Nothing in the world is worth having or worth doing unless it means effort, pain, difficulty…”
Theodore Roosevelt knew it, and philosophers down through the ages have known it
In an ever more on-demand world where anything we want or wonder about is at our finger tips maybe unconsciously we are all striving for the elusive goals that come only from hard work. It seems we humans are somehow programmed to value more the rewards achieved through effort and difficulty than those handed to us on a plate.
Examples of this core programming crop up in all walks of life: Most people want a challenging and interesting job. The artist struggling for her art. The movie hero is always the poor hard working kid, not the spoilt rich kid. Some people devote their entire lives, a good deal of money and sometimes the odd toe or two to the transient goal of 10 minutes on the summit of the world. In his darkest hour Churchill used the sentiments of struggle to galvanise an entire nation’s fight against overwhelming odds.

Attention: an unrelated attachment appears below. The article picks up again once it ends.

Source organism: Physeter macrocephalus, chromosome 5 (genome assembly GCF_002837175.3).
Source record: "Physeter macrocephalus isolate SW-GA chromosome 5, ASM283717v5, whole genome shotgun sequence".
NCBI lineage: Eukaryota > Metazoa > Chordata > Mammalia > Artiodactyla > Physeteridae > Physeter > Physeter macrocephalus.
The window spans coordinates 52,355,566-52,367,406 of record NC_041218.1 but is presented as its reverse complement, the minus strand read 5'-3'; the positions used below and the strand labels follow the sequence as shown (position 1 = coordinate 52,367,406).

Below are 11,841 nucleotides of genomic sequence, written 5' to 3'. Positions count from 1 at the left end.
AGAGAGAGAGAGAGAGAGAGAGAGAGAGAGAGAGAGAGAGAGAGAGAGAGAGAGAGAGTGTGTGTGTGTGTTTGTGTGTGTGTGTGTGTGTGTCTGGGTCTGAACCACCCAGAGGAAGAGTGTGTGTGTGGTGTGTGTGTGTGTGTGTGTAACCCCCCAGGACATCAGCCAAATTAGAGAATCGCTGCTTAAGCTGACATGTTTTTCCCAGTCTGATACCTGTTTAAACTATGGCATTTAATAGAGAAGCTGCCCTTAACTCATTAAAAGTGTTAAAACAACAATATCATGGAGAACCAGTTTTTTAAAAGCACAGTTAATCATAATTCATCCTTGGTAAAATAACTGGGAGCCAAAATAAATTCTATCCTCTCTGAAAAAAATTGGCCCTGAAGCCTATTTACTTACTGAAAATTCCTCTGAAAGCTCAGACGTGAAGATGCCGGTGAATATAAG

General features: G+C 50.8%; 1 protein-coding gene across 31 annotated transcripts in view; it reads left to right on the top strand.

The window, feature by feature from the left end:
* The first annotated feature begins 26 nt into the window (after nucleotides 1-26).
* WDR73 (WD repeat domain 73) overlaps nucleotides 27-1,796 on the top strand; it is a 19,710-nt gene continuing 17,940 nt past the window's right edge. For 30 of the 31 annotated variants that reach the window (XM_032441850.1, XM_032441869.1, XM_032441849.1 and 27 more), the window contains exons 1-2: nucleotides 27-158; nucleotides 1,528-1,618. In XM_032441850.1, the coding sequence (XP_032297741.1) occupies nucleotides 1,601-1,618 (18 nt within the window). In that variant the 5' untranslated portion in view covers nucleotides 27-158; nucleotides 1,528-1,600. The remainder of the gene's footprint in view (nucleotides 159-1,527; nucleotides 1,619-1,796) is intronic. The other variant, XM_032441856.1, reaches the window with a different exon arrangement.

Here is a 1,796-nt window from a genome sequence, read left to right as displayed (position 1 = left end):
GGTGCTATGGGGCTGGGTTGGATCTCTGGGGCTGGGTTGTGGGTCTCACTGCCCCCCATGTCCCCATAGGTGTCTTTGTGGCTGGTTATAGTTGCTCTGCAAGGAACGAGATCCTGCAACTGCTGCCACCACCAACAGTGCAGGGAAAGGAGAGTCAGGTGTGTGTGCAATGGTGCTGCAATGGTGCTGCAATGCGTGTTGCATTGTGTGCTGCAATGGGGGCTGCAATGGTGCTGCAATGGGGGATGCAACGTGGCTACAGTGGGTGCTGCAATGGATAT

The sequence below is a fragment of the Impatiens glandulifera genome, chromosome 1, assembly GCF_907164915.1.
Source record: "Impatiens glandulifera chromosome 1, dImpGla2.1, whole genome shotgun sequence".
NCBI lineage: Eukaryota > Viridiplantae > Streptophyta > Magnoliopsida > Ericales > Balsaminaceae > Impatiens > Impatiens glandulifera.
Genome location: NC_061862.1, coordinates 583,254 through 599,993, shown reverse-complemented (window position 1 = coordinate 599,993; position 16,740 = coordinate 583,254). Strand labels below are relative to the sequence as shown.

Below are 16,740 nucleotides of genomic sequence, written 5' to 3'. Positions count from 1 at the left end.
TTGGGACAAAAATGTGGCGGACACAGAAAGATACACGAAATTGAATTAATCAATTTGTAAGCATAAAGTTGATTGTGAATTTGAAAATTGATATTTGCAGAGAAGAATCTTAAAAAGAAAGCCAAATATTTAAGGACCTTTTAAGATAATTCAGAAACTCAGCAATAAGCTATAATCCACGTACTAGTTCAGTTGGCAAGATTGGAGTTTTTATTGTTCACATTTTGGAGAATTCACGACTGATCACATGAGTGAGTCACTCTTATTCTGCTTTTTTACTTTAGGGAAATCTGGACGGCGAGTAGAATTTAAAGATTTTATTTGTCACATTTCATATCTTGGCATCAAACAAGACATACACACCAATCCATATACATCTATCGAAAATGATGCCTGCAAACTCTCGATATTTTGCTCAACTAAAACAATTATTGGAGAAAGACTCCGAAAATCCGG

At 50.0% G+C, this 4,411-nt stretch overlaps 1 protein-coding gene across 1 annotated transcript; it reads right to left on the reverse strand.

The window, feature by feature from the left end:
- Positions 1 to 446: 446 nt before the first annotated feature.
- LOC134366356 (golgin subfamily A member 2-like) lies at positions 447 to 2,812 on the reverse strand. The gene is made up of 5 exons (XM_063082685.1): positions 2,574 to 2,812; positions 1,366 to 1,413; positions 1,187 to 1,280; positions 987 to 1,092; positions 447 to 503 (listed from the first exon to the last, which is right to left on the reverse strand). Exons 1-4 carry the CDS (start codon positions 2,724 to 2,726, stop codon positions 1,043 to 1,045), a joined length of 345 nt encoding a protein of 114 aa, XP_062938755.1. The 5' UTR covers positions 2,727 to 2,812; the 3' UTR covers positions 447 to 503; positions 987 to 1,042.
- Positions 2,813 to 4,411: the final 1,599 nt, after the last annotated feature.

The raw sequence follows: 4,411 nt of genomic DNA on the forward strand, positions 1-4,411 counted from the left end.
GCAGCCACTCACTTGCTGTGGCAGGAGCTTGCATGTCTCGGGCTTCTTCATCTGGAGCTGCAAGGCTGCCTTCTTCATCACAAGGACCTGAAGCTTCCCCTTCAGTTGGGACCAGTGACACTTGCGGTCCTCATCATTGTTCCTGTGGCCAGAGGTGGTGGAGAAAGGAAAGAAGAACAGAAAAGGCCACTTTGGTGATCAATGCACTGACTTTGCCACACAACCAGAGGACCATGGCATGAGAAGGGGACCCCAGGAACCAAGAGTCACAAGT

This programming might even help to explain why football is the world’s favourite sport – because most of the time, if we are honest, the beautiful game is anything but beautiful, yet 89 minutes and 59 seconds of hard work and frustrating, dire tedium is worth the one elusive, euphoric moment when your team scores the winner.
Common in all of these endeavours is that the reward is worth tenfold the effort to achieve them.
And so it is with ski touring, while we at Headnorth love skiing in the slopes and enjoy every second of it, nothing can compare to the fleeting reward of standing atop a mountain summit or ridge, sweat dripping from your forehead from the effort of getting there and nothing again can compare to those dream like moments on the descent as you put in one wonderful turn after another.
For us this our art, this is our beloved football club, this is our Dunkirk and this is our 10 minutes on Everest and yes, like Teddy Roosevelt said its’ worth having and its worth doing.